Leadership: Theory and Practice
I am employed as a bank branch manager, and the leadership challenge that confronted me this year has arisen due to the worldwide financial crisis. As a bank manager, I am exposed to the most sensitive confidential information, through handling the accounts of our customers at the bank. On a day to day basis, I have become an eyewitness to the widespread distress occurring in many families. Families have been negatively impacted by the long-term unemployment of one or both breadwinners; for some, this has never happened before. My leadership challenge has consisted of treating these individuals professionally and fairly, and assisting my staff with the additional stress that comes with the job in such times.
Our bank customers have been impacted in three crucial areas of personal finance: the decline in home value and corresponding real estate equity lines of credit, the unemployment of one or both breadwinners, and decline of investment in financial vehicles such as mutual funds and other financial strategies. Our bank is the provider of mortgages, equity lines of credit, and investments in mutual funds and other financial strategies for many of our clients. The distress that has resulted from the sudden shrinkage of these important sources of income has been expressed to me constantly by bank customers during the past two years, but has worsened significantly in the past six months. At the beginning of the recession, I assumed, and bank customers assumed that the worst distress would pass within six to nine months, as it had in other financial slumps in the U.S. Now that the situation has extended into a second year, with an anticipated third year ahead, many families that were able to withstand the financial strain are now being forced to lower their standard of living in order to adjust.
While lowering the standard of living sounds like an abstract term to some, for our customers it has sometimes meant selling a home at a loss, or even losing it to foreclosure. It has meant that families have been forced to move in together, and delay entering college for students graduating from high school. It has also meant that a higher percentage of bank customers are repeatedly overdrawn on their checking accounts, as they experience a severe decline in income due to unemployment, while remaining locked in to high fixed expenses such as automobile loans and home mortgage payments. Those expenses are not easy to reduce, and making changes usually results in damage to a customer's credit score.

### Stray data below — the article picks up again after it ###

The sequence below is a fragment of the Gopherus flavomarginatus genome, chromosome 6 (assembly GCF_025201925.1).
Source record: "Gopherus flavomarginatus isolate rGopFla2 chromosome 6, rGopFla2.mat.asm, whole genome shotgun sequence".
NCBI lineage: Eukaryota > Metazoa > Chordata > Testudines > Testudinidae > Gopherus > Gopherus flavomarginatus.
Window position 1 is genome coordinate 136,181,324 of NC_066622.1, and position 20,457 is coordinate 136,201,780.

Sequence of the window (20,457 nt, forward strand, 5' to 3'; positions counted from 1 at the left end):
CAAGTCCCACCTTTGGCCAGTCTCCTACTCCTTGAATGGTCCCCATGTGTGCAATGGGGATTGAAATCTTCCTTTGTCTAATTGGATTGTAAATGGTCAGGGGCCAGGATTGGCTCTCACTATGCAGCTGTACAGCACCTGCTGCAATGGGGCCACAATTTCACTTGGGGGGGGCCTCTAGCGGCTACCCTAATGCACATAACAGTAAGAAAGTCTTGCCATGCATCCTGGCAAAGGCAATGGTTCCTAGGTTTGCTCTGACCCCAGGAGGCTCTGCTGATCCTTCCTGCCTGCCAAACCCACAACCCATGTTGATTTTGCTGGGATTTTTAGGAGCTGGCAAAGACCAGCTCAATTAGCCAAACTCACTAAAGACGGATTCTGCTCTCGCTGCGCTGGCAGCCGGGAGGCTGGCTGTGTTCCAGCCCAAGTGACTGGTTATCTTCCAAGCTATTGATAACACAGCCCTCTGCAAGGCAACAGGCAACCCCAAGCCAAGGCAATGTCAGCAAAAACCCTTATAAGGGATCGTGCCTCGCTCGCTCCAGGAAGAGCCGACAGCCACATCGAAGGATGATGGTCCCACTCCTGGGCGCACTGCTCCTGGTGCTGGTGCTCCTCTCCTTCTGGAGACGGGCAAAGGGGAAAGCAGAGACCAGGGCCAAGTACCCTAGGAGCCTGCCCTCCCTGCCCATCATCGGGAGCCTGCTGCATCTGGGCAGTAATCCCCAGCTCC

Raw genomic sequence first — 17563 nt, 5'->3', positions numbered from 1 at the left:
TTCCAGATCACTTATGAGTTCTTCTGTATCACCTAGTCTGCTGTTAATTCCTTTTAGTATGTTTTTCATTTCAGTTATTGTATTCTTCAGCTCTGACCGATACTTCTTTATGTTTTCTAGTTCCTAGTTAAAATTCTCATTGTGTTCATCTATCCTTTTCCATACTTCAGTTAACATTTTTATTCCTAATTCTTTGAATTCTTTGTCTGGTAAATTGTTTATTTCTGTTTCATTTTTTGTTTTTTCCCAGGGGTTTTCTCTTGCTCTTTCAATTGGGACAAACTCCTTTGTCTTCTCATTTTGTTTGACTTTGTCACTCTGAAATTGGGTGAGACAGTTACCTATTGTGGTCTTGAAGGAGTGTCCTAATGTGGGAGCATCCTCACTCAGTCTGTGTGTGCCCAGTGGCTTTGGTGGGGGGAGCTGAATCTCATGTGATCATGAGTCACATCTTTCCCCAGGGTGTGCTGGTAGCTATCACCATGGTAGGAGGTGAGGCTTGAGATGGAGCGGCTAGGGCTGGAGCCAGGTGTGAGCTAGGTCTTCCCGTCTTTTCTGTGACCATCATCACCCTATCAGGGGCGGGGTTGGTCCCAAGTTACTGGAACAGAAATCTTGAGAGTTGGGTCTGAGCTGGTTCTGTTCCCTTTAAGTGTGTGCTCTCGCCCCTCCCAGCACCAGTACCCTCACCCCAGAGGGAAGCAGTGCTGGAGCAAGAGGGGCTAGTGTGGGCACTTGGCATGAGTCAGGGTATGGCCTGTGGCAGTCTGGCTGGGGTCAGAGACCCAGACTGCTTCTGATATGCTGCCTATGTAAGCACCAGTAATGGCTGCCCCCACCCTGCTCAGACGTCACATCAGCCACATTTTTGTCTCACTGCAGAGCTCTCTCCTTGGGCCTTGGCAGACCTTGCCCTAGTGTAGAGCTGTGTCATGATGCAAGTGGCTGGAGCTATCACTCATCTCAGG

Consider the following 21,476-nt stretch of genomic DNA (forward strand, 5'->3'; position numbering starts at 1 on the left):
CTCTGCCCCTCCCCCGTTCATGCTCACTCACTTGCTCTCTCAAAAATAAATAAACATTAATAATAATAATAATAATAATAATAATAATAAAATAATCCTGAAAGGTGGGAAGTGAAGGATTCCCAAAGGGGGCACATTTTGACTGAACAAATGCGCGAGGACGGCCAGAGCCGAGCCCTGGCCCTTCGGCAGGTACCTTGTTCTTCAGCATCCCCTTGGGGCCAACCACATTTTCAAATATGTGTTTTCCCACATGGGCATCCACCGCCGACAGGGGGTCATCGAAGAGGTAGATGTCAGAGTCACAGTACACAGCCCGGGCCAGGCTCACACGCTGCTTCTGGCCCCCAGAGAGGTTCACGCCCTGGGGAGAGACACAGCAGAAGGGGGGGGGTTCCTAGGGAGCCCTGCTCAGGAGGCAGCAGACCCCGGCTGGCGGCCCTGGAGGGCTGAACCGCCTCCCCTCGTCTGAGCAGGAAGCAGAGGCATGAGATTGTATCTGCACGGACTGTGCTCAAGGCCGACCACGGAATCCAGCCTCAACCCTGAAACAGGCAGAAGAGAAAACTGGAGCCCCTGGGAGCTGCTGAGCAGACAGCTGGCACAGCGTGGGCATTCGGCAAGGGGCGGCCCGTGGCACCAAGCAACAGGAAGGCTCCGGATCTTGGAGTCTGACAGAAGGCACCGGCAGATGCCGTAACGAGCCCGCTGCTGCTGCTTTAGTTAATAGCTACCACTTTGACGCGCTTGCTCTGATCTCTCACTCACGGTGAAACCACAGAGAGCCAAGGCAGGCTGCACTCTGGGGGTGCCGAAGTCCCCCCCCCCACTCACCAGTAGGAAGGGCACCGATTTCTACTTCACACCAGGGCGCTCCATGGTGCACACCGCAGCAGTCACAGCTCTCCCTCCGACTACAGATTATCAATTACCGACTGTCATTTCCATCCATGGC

I have been called upon to listen to customer's dissatisfaction with the mortgage that they had formerly obtained through our bank, the reduction or withdrawal of our bank's home equity credit lines that had formerly served as an extra "buffer" for household expenses, and the decline in the value of the investments that customers had engaged in, upon our recommendation. Most of the time, our customers understand that the current economic distress has spread, not just through the U.S., but throughout the western world. Countries such as Iceland, Portugal, England, and Spain are undergoing the same declining real estate values, and related financial declines. This is something that no one could have anticipated, yet as the manager of our bank branch, I am the public face of the bank, and must assume a patient, competent, and confident approach at all times with customers. At the same time, my staff at the bank is also exposed to the gloom and distress expressed by customers due to the current situation. At times, customers have become rude or belligerent to my staff, and at those times, it becomes my duty to intervene.
Although I have always enjoyed my work as the manager of a bank branch, this past year has become increasingly challenging.
The ideas of Warren Bennis on leadership have been an inspiration to me during this past term, since I have been called upon to apply the concepts that he teaches on a day to day basis; to become a leader in my work at the bank, and not merely a manager. In distinguishing good leaders from managers, Bennis emphasizes the importance of personal character. In contrast to a manager, a leader exceeds ordinary expectations, in order to give customers better service than was originally expected. If I just wanted to function as a bank manager, I would follow the banking regulations to the letter, and otherwise allow customers to fend for themselves.
Instead, I will attempt to extend customers as much flexibility in banking matters as possible. Many people are not aware that bank managers often have a choice in how they may handle a request from a customer. Much of the time, it is possible to extend extra time for a banking matter to be resolved in a customer's favor. This is possible in many cases, and where it is prudent in terms of banking rules, I do attempt to do this. Bennis states that managers focus on systems and structure, while leaders focus on people. My own interpretation of this, and my own concept of leadership is that effective organizational leadership is the ability to effectively lead your organization to its objectives. Wherever possible, I attempt to give my banking staff the guidance needed to remain professional through these difficult times, while also granting bank customers extra courtesy and understanding. Bennis states that while the leaders sweat the details, they also focus on making people feel valued (Murray, 1997). This past year at the bank has required that I use these leadership concepts to help myself, my staff, and our all-important customers to navigate through these perilous times.
Murray, J. (1997) Thoughts on Leadership, from Warren Bennis. Web.